The past week has been a frosty one indeed. Take a walk through the fields with us to see how they look.
The rows in the foreground are covered in “remay” tunnels that protect crops, in this case lettuce seedlings, from frost. The rows to the right in the middle field are planted with cauliflower, while the rows on the left, being sprinkled, are planted with radishes and Japanese turnips.
Well protected from damaging frost, the lettuce seedlings under the remay are thriving .
More mature cauliflower plants were sprinkled the evening before since water remaining on the leaves protects the plants by absorbing cold, creating an insulating blanket of ice crystals which keeps the plant’s temperature from falling too low.
This close-up, and the one below, of the cauliflower leaves shows the patterns the frost creates.
The cold weather slows growth and the plants create more sugars, which freeze at lower temps, to protect themselves. This is why winter veggies often taste sweeter than summer ones.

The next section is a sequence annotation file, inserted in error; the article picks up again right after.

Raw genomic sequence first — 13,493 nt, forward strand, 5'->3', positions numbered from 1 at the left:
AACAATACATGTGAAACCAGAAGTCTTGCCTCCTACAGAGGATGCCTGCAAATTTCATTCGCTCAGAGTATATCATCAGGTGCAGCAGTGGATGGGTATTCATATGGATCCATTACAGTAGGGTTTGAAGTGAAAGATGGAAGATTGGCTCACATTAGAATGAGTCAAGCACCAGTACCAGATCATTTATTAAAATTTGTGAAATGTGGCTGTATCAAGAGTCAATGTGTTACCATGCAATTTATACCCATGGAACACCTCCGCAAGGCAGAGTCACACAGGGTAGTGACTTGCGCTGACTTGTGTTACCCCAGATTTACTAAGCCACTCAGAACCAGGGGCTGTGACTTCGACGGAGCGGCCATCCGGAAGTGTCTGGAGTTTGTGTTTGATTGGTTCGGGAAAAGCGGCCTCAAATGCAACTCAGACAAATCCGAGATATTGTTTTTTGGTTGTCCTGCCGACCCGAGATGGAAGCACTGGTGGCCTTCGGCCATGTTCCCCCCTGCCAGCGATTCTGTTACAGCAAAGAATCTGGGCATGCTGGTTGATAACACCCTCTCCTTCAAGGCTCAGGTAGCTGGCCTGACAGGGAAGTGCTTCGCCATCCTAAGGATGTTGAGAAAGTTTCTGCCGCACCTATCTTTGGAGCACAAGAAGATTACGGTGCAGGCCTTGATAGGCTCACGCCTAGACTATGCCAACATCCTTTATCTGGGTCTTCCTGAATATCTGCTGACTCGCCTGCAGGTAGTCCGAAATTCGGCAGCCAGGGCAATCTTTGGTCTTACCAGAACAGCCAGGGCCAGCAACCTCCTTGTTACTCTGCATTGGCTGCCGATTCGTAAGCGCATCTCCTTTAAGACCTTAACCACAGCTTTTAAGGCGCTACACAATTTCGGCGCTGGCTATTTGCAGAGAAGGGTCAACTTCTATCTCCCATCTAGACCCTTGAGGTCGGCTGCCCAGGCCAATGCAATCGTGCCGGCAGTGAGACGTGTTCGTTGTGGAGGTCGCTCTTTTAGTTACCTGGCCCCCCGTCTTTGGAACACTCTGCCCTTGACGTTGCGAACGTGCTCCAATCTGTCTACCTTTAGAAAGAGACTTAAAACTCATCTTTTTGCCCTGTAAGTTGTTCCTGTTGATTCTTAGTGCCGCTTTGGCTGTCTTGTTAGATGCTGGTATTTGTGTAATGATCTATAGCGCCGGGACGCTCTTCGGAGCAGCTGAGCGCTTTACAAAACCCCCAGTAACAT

It got cold enough to freeze some standing water in a low patch of the road.
This garlic shoot is doing its best to shrug off some flakes of frost.
The frost is so thick in this blackberry row it almost looks like snow.
Frost rimed blackberry leaves.
These Brussels sprouts made it through okay, and will be all the sweeter for it.
The Lacinato (Dino) Kale has its own frost blanket. Notice how the leaves have been harvested yet the plant has been left to continue to grow. The harvest is extended by leaving the plant in the ground longer.
All puffed up against the cold, this hummingbird takes a sunbath on one of the Farm’s Meyer lemon trees.